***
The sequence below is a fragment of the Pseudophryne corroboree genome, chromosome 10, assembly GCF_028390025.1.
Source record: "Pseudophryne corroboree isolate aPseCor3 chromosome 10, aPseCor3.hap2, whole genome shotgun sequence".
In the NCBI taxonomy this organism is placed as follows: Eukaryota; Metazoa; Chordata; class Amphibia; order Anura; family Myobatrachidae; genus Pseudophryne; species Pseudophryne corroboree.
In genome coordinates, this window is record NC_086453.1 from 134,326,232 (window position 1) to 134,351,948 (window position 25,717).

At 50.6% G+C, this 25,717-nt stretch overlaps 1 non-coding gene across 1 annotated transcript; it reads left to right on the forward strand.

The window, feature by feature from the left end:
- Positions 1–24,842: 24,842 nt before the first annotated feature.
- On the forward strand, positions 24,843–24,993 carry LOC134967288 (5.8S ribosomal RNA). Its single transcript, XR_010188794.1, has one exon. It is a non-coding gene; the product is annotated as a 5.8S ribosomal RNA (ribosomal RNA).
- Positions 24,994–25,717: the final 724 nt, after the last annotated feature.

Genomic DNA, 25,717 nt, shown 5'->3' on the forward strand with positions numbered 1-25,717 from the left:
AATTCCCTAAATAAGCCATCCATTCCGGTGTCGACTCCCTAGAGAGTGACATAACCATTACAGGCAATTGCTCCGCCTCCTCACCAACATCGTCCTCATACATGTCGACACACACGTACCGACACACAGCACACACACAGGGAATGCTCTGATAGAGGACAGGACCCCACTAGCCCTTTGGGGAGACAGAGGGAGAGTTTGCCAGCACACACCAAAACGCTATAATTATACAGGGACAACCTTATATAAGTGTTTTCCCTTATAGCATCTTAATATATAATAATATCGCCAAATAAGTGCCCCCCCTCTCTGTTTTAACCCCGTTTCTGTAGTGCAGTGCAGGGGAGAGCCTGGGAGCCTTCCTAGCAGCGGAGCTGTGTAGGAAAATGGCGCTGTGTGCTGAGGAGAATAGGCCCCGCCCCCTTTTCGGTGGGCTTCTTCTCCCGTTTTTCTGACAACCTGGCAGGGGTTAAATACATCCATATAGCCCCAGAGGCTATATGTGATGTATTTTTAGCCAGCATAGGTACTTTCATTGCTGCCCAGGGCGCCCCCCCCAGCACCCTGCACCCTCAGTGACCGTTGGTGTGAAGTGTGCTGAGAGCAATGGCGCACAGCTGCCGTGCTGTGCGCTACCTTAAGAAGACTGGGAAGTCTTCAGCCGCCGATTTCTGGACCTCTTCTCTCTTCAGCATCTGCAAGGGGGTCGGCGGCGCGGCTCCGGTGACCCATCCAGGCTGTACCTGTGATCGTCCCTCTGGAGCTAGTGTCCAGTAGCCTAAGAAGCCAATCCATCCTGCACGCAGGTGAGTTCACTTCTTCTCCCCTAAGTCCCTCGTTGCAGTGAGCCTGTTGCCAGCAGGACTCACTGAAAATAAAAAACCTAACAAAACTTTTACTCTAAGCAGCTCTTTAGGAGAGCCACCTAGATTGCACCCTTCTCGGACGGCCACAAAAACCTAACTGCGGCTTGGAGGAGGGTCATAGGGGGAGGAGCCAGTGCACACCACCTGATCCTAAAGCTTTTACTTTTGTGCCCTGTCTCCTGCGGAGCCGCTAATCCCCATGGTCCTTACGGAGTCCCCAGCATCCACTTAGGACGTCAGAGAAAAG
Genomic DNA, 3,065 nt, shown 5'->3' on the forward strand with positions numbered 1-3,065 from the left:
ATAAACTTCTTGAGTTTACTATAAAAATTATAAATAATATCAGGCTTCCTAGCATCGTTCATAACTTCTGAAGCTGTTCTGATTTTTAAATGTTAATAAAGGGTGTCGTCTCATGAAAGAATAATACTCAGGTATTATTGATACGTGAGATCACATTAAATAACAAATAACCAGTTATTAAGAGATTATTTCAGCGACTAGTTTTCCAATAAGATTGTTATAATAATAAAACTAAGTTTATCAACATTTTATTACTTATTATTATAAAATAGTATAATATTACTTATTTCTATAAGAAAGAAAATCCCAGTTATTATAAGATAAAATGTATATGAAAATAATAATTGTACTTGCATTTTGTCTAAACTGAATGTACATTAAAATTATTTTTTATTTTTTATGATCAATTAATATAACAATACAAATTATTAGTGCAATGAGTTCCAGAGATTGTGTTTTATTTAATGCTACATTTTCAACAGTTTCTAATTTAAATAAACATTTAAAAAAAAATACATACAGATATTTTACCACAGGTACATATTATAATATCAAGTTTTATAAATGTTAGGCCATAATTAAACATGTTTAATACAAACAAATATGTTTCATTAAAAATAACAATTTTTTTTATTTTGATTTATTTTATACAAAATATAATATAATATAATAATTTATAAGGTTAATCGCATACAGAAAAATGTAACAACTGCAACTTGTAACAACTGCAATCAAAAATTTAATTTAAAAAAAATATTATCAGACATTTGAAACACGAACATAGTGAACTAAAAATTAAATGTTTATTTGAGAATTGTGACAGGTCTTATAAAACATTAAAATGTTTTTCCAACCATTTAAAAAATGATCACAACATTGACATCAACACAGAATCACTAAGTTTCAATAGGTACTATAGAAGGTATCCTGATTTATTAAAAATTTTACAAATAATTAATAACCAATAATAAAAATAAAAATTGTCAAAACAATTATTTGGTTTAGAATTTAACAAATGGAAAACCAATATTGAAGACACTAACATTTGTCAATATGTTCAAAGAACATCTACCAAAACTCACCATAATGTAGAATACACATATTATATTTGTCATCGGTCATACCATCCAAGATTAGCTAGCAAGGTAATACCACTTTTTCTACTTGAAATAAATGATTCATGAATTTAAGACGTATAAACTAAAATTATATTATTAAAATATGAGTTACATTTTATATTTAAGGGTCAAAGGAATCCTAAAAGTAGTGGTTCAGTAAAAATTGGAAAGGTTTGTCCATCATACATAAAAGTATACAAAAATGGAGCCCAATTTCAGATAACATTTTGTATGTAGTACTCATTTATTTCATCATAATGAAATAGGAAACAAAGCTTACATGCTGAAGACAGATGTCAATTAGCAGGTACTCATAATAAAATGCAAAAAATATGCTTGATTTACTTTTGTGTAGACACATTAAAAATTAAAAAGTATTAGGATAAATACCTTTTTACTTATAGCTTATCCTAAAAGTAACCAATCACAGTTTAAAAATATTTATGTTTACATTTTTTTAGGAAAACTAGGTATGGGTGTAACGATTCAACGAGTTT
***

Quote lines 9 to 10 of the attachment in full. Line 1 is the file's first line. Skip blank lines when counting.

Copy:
- Positions 24,994–25,717: the final 724 nt, after the last annotated feature.

Genomic DNA, 25,717 nt, shown 5'->3' on the forward strand with positions numbered 1-25,717 from the left: